I’m looking for a route that uses as many of Pittsburgh’s cobbled/brick/block streets as possible. I looked into the sample pittsburgh roubaix routes but those don’t seem to be hitting as many as possible – just some at various checkpoints across the city. A map or list of cobbled streets would also be great if such a thing exists.
We could crowdsource this, each of us adding the streets we know to the map. To get things started, I created a google map that anyone can edit
To add a street to the map, zoom in, find the category layer (cobblestone or brick) at left, then click on “all items” below that, then click the icon at top that looks like line segments, then click on the map to set the end points of the street, double-click on the last point, type in the name of the street. It should show up in the right color (blue for cobblestone, orange for brick).
Add to the map whenever you get the urge.
A few I’m aware of: Chesterfield, Isabella, Cordova, Murdoch, Roslyn, Phillips(?), Buena Vista.
Sorry… The pedant in me won’t let me rest without pointing out that Pittsburgh does not have any actual cobblestone streets (that I’m aware of).
Pavers made of roughly dressed granite blocks are properly referred to as setts, Belgian block, pavé, or clinkers (although the latter term has a different meaning in steel-producing regions).
In contrast, cobblestones are undressed stones that are naturally rounded and smoothed, the kind you’d find tumbled in swift-moving river and stream beds. They are also sometimes used in road construction, although less frequently, since their supplies would be limited and regional.
Of course, most people don’t care to observe that distinction. But I had to put it out there.
Awesome Paul, thank you!
I know, I know.. not actual cobblestones.
I added some that I knew but then found it was pretty easy to spot the brick streets from the satellite view so I started using google streetview to find more.. this is an addicting activity.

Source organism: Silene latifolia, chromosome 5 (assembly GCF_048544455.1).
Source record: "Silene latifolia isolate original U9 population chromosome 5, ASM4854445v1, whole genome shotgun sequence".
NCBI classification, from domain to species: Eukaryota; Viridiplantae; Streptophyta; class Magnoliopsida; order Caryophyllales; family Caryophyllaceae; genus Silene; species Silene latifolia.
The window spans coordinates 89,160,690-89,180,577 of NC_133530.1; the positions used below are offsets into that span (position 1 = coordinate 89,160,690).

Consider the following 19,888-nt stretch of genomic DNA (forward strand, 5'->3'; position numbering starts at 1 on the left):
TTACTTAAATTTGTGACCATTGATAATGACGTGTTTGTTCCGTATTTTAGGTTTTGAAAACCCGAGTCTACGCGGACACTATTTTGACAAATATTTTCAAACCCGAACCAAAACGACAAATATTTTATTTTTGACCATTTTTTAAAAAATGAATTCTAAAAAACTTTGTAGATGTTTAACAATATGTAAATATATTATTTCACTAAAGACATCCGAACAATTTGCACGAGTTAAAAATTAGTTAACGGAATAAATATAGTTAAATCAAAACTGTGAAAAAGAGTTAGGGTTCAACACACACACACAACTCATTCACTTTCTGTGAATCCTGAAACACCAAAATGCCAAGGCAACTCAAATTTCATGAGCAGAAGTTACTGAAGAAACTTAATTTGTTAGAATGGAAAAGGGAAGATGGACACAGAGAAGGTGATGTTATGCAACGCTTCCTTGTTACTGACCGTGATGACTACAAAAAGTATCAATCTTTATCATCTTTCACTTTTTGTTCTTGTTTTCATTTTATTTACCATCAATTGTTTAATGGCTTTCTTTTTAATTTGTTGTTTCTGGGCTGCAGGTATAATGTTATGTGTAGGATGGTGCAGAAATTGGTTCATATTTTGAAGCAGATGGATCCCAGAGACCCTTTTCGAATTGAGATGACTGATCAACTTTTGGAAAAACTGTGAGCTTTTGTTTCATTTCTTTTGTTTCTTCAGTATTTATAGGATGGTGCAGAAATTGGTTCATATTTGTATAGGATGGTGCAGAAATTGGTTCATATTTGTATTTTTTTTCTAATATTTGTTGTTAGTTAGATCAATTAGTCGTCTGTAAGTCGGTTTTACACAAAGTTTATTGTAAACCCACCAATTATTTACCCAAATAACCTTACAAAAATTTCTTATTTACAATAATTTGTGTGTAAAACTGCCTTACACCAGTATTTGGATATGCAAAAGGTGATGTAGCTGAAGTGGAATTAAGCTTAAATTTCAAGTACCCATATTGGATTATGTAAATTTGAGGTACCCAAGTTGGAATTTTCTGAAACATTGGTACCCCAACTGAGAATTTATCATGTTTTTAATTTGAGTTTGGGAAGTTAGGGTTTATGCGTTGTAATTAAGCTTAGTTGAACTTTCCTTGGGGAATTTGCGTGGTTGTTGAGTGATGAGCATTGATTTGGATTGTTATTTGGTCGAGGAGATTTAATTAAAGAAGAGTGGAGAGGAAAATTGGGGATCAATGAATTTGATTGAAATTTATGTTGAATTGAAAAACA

There are a few interesting ones in the hills of Braddock that have block in the middle and brick up the sides… would make for nice climbs probably.
The upper portion of McCandless Ave (in Stanton Heights).
E Burgess St. (the upper portion is part of hill 7 for the DD)
Melrose Ave in Perry South (nicknamed Cobbled Bitch on Strava – get it?)
Chestnut St in East Allegheny. Complete with trolley tracks and treacherous drain grates in the middle!
15th St in the Strip.
Bryn Mawr Rd. in the Upper Hill
Wyoming St in Mount Washington, just in case you want to add more difficulty after you’re done with E Sycamore St.
Murray Hill Ave in Squirrel Hill North, just by Chatham U.
The map has grown a lot! Please add your name to it (part of the map description) if you’ve contributed.
So far, the longest sett/Belgian block/”cobblestone” streets appear to be Buena Vista and Melrose in Perry South, and Murray Hill Ave in Squirrel Hill North.
The section of Climax Street east of Arlington Avenue in Allentown is Belgian block. I didn’t add it to the map, but please do if you know how.
I tried to add a few additional streets in Hazelwood to the map, but the color was changing for all entries I added.
Inez Way has two lengths, one all brick, one is half brick, half cobblestone
Ashton Ave – Brick
Winston and Glenwood St – Brick
Trowbridge – Belgian Block
Kieran, I think i fixed yours correctly.
To add a cobblestone/block street, first select the cobblestone layer (just click on it) on the left side of the screen and then select the draw a line button under the search bar. To add brick, select the brick layer on the left side of the screen and then the draw a line button.
Just saw a few others:
– Sagamore St. in Esplen, in the western edge of the city.
-Patterson St. In McKees Rocks
-The top of Raymond St. in McKees Rocks.
- This reply was modified 10 months, 1 week ago by chrishent.
Added a few Perry Hilltop / Northside / Homewood Streets to the map.
Several in Crafton. I’d have to go out there to inventory them.
Center St in Duquesne is real interesting. It’s pretty steep and blocks leave a lot of spaces between them. :) You gaining height approximately similar to Grant St (the one that crosses GAP at Duquesne) but in shorter distance and over very rough coblblestone pavement. I would not go down on this street but up is OK, my speed was about 4-5 mph and was easy to control everything.
It’s a little ways out, but this entire Verona/Oakmont neighborhood seems to be either Belgium block or brick streets
the oakmont website calls it “brick streets” but on streetview in that neighborhood it looks like a mixture of belgian block and brick depending on the street.
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